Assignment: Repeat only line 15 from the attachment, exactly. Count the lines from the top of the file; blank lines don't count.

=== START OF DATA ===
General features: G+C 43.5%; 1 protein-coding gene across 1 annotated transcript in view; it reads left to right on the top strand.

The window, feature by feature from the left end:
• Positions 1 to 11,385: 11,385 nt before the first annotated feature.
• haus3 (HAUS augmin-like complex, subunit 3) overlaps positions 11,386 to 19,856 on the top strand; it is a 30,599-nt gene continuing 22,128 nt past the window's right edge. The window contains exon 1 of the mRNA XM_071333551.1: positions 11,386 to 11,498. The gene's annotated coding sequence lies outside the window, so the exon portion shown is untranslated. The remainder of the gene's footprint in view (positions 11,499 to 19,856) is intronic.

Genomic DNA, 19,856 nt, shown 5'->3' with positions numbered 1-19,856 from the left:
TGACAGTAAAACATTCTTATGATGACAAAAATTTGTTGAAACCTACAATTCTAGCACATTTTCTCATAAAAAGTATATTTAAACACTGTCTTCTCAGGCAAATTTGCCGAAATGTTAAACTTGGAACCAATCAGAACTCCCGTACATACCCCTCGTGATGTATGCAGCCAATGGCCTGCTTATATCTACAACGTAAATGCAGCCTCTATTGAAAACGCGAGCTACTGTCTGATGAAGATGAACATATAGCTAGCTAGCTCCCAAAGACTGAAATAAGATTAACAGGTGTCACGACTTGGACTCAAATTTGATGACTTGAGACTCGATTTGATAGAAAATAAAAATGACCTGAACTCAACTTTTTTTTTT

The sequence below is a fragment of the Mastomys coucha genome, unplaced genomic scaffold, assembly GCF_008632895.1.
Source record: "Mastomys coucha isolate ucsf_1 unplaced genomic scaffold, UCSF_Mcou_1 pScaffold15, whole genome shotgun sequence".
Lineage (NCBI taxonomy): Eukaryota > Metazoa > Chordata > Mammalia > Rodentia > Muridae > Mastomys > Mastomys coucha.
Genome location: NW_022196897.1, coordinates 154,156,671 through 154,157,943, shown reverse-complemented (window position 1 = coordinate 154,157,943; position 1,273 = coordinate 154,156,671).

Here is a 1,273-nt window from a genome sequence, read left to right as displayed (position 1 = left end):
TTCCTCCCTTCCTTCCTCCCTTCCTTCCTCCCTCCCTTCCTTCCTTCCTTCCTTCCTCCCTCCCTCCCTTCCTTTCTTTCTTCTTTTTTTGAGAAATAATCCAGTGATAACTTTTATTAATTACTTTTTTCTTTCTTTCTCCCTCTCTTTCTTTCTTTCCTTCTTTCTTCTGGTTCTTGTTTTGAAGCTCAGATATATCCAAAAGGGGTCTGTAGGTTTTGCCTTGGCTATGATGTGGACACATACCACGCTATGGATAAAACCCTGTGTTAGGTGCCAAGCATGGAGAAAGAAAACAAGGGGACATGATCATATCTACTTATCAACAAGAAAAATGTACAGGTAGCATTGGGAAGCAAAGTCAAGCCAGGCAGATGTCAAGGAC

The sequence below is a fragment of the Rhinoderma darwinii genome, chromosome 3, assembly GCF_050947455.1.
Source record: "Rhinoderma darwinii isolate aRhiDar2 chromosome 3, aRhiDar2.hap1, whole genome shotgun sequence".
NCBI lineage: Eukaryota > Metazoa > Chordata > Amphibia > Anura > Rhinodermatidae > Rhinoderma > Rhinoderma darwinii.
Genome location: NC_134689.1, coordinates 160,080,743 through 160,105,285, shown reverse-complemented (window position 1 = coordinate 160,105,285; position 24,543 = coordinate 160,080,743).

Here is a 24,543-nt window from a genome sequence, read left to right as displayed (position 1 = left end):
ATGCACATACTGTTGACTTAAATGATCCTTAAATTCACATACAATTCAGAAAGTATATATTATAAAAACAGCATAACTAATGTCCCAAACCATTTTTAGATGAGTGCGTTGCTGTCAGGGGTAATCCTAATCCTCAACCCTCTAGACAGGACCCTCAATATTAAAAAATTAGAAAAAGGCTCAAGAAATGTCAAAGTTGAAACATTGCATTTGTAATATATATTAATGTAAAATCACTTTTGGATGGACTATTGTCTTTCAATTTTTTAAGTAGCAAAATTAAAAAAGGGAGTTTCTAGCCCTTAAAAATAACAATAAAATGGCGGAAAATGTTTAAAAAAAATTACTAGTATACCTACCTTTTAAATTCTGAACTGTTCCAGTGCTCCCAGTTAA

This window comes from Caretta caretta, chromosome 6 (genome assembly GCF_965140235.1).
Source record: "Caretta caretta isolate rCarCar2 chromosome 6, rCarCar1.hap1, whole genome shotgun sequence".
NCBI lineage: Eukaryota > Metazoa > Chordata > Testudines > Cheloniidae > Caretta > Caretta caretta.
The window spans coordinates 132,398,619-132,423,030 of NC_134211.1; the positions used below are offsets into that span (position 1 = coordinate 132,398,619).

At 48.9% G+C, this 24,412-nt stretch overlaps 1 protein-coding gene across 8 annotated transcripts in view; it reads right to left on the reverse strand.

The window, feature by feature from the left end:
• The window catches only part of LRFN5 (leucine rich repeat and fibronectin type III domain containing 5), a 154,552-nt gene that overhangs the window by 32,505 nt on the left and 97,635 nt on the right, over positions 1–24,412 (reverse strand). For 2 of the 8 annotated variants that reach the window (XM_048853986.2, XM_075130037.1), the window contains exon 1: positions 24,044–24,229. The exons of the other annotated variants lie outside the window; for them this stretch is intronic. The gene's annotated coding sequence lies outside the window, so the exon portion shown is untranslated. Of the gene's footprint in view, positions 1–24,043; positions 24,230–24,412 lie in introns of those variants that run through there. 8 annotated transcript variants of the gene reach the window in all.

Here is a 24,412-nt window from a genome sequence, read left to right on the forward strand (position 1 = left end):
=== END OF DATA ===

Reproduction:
NCBI lineage: Eukaryota > Metazoa > Chordata > Amphibia > Anura > Rhinodermatidae > Rhinoderma > Rhinoderma darwinii.